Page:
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Largest Labyrinth in the World Soon to Reopen

The largest labyrinth in the world, the Masone Labyrinth, is located in Italy and is also a place rich in art and culture. Soon, it will be reopening to visitors once winter is over.

Born in 2015 in Fontanellato (in the province of Parma, Italy), the Labirinto della Masone was the creation of Franco Maria Ricci – publisher, designer, art collector, and bibliophile who died in 2020 – and Argentine Jorge Luis Borges who had always been fascinated by symbol of the labyrinth both in a metaphysical key and as a metaphor of the human condition.

The Labirinto della Masone is the heart of a real and imaginary village at the same time, as its creator thought and designed it together with architects Pier Carlo Bontempi and Davide Dutto.

It is a cultural park that extends for 8 hectares and encloses vegetation, various buildings that house art and book collections, and a café, a restaurant-bistro, and a Parmesan gastronomic space curated by chef Andrea Nizzi and by the staff of the 12 monks, in addition to 2 suites where it is possible to overnight.

The labyrinth, inspired by the ancient Roman form of classical labyrinths, but reworked by introducing here and there crossroads and dead ends, is made entirely of bamboo plants – in total almost 300,000 – belonging to about twenty different species between 30 centimeters and 15 meters high. Bamboo was chosen because it is an evergreen plant and the strength is the high photosynthesis which reduces carbon dioxide.

Franco Maria Ricci gives this explanation for the choice of bamboo:

“Behind my house in Milan, there is a sort of  hortus conclusus, a little garden surrounded by high walls. At first I didn’t know what to do with it; but one day a kind and knowledgeable Japanese gardener suggested that I plant a small bamboo forest there I went to Provence to buy the little bamboo I needed, and it was there that I discovered the Bambouseraie d’Anduze. It is a nursery with around 200 different species of bamboo and is the largest plantation in Europe.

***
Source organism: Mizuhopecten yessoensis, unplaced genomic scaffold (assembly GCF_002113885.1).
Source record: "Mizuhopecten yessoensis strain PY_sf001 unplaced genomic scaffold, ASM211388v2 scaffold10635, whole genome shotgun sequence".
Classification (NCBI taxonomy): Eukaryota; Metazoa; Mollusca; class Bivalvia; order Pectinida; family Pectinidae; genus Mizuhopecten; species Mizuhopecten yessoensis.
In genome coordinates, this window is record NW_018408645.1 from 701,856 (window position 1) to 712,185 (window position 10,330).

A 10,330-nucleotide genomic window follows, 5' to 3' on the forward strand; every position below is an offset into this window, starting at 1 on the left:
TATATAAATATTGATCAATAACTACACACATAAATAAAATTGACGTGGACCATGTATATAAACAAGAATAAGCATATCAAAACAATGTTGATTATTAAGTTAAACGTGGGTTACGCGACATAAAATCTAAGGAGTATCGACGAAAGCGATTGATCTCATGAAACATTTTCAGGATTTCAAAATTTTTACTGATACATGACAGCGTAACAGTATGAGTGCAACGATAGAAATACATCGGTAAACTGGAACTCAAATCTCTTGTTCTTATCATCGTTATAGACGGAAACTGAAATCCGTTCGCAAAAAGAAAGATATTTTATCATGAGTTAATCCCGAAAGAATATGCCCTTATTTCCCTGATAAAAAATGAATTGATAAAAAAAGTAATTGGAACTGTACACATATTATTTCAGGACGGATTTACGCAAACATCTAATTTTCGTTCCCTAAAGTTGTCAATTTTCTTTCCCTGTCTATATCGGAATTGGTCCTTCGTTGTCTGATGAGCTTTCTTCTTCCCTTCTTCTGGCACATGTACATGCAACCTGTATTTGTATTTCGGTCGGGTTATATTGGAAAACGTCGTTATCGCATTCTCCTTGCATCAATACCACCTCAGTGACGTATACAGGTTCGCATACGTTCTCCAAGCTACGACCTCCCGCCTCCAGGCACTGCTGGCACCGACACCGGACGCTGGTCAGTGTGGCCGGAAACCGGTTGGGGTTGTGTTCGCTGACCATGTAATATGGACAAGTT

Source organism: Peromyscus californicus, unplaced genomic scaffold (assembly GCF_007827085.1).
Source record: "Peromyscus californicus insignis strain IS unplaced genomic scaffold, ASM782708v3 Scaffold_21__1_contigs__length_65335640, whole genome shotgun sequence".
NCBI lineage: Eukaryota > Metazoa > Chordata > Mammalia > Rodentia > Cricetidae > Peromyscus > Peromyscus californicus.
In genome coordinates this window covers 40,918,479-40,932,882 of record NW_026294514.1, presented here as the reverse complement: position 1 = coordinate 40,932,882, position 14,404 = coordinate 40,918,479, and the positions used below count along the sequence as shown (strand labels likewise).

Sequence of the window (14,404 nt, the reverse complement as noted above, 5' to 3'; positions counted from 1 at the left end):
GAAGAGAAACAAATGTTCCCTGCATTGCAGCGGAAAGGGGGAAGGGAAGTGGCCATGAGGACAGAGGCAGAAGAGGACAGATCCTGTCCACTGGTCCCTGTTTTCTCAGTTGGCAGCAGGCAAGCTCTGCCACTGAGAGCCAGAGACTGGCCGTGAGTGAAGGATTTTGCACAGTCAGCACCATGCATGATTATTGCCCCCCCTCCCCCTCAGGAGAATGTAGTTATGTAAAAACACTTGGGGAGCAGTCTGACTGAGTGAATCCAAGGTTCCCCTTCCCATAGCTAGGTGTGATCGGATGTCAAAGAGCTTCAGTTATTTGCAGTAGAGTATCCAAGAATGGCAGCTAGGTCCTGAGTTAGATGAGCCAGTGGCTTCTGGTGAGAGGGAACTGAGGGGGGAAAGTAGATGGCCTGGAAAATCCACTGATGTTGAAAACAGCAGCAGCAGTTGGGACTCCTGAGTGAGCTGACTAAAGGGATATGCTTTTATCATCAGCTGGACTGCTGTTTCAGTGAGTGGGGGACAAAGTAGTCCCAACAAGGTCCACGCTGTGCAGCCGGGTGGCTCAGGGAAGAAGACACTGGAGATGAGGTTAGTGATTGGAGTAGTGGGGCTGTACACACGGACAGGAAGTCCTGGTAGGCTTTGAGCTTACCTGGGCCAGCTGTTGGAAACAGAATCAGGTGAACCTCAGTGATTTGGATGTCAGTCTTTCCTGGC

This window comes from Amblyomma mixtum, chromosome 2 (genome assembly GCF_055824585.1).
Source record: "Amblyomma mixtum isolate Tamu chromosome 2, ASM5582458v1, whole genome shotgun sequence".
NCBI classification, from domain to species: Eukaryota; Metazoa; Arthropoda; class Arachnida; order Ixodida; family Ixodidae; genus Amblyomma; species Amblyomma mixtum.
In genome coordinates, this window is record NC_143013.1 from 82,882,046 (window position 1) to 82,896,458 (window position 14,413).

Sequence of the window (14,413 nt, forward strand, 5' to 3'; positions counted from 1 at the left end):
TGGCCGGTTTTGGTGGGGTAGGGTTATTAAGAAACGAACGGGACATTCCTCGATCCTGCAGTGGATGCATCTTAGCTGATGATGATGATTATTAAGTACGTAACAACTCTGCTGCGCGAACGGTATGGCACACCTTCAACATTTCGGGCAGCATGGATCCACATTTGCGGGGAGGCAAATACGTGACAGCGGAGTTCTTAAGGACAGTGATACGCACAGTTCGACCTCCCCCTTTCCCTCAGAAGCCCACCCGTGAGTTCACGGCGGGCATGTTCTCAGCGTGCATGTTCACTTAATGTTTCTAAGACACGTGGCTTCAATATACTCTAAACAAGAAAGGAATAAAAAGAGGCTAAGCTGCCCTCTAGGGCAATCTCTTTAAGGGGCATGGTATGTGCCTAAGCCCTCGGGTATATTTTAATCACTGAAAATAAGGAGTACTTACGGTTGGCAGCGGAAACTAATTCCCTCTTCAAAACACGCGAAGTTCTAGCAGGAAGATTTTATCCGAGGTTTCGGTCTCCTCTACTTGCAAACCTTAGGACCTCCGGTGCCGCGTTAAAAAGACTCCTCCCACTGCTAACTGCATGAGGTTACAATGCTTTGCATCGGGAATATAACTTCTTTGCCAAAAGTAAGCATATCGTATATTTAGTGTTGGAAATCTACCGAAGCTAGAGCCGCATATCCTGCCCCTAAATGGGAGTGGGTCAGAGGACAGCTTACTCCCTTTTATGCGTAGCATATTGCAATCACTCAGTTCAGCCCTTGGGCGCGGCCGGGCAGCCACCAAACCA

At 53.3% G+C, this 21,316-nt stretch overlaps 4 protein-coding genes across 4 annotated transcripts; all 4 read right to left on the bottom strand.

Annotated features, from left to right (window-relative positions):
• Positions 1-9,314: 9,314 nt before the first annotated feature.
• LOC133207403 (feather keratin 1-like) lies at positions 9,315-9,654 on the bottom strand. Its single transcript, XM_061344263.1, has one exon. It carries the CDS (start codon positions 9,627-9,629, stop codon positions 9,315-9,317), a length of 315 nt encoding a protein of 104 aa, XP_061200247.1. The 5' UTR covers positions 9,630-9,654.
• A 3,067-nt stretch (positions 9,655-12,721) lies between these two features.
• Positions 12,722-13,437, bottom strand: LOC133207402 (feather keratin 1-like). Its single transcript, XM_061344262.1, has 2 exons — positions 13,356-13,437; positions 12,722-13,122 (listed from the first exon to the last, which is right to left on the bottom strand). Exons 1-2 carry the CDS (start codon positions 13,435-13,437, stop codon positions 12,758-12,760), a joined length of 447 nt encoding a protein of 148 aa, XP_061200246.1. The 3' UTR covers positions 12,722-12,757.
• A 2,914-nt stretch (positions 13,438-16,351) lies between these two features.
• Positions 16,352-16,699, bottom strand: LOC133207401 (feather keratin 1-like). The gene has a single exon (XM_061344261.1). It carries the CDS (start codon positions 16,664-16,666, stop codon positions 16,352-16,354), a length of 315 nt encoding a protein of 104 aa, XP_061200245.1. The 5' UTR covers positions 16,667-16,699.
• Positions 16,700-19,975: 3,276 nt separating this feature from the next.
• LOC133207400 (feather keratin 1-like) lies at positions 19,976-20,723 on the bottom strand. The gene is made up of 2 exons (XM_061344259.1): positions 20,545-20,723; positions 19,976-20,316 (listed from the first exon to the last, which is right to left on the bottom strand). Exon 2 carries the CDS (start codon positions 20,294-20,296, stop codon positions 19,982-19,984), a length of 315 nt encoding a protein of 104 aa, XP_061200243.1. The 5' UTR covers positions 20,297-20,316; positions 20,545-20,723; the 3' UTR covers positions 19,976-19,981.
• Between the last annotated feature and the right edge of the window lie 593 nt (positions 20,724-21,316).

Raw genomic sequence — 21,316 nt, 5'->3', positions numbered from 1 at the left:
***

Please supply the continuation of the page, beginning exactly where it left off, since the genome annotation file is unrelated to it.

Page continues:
“The bamboo instantly grew well in my little garden in Milan.  I was fast falling under the spell of the plant. I went back to the  Bambouseraie but this time, I bought far more: I had decided to plant a bamboo garden on the land surrounding my country house in Fontanellato.

“Again, the experiment proved to be a success. Until then, there had been no link between the bamboo and the Labyrinth; but one day inspiration struck. It was a plant which provided the perfect material for building it.”

Image courtesy of labirintodifrancomariaricci.it

About the author

Mario Masciullo - eTN Italy

Mario is a veteran in the travel industry.
His experience extends worldwide since 1960 when at the age of 21 he started exploring Japan, Hong Kong, and Thailand.
Mario has seen the World Tourism develop up to date and witnessed the
destruction of the root/testimony of the past of a good number of countries in favor of modernity/progress.
During the last 20 years Mario's travel experience has concentrated in South East Asia and of late included the Indian Sub Continent.

Part of Mario's work experience includes multi activities in the Civil Aviation
field concluded after organizing the kik off of for Malaysia Singapore Airlines in Italy as an Institutor and continued for 16 years in the role of Sales /Marketing Manager Italy for Singapore Airlines after the split of the two governments in October 1972.

Mario's official Journalist license is by the "National Order of Journalists Rome, Italy in 1977.

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